1930 U.S. Senate Bill Proposed to Ban Rotary Dial Phones

A resolution sponsored by West Virginia Senator Carter Glass proposed to remove rotary dial phones from the U.S. Capitol and senators’ offices in 1930:

Whereas dial telephones are more difficult to operate than are manual telephones; and Whereas Senators are required, since the installation of dial phones in the Capitol, to perform the duties of telephone operators in order to enjoy the benefits of telephone service; and Whereas dial telephones have failed to expedite telephone service; Therefore be it resolved that the Sergeant at Arms of the Senate is authorized and directed to order the Chesapeake and Potomac Telephone Co. to replace with manual phones within 30 days after the adoption of this resolution, all dial telephones in the Senate wing of the United States Capitol and in the Senate office building.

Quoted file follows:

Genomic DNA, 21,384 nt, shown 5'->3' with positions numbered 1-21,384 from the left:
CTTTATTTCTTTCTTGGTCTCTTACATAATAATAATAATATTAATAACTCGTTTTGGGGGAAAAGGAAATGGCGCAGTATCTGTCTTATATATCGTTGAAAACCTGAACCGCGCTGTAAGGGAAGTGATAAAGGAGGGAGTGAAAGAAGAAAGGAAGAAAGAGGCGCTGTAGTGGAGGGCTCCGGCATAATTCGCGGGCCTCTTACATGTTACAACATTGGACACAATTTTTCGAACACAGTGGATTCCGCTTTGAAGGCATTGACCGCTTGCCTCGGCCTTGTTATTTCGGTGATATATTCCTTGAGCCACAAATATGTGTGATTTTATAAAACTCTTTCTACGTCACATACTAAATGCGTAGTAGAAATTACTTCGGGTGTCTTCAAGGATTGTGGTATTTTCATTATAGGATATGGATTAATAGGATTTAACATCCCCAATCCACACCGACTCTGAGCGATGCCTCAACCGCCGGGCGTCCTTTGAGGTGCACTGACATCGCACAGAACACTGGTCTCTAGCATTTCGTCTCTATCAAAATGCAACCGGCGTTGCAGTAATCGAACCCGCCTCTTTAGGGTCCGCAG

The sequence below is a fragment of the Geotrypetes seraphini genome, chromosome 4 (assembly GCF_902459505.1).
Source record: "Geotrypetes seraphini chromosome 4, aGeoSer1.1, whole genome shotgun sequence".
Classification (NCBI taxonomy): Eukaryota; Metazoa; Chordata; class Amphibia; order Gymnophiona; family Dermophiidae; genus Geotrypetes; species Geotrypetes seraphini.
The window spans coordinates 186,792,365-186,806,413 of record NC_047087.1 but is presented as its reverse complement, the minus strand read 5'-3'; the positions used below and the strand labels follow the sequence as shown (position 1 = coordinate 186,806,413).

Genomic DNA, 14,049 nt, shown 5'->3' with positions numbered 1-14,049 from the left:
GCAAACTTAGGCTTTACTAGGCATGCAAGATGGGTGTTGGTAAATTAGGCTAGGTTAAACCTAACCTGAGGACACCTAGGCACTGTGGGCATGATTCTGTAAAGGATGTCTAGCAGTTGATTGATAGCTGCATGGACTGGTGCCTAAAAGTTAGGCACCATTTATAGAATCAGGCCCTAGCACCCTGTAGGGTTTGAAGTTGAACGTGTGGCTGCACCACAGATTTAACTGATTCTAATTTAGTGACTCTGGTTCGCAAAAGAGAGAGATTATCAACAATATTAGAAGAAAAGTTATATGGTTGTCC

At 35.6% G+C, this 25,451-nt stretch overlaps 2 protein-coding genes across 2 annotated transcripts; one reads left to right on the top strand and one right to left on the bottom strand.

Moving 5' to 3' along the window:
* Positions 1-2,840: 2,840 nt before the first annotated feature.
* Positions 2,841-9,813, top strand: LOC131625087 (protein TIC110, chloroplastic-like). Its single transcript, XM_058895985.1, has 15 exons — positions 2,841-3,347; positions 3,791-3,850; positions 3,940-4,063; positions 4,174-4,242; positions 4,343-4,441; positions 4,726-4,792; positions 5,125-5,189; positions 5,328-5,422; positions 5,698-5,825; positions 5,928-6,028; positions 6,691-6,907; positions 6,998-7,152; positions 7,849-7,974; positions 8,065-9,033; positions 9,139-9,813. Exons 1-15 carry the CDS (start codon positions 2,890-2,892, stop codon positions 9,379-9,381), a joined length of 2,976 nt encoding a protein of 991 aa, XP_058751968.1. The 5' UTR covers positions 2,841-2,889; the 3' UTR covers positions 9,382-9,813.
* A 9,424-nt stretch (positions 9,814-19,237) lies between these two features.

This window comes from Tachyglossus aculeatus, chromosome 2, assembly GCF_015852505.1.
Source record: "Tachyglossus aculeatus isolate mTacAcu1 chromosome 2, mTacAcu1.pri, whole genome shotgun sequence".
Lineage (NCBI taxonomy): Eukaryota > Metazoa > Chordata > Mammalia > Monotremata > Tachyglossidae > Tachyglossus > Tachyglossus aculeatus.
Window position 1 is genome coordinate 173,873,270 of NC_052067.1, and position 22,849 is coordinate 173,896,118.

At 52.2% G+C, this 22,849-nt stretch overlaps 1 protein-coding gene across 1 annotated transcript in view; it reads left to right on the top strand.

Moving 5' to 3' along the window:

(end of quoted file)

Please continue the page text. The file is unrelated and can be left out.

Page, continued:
The resolution initially passed on May 22, 1930, but a compromise was reached before the rotary phones were to be removed from all senators’ offices:

One day before the scheduled removal of all dial phones, Maryland Senator Millard Tydings offered a resolution to give senators a choice. It appeared that some of the younger senators actually preferred the dial phones.

Changing habits and adopting new tools into the daily work flow was just as much a challenge in 1930 as it is today. Sometimes a compromise, such as the one proposed by Senator Tydings, is necessary to begin the process of change by giving enthusiasts access to the new tool, and, by proxy, giving skeptics a chance to see that tool in action.

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